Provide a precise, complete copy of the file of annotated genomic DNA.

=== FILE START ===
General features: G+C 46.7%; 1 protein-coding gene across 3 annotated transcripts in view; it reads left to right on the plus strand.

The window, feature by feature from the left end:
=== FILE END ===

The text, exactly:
General features: G+C 46.7%; 1 protein-coding gene across 3 annotated transcripts in view; it reads left to right on the plus strand.

The window, feature by feature from the left end: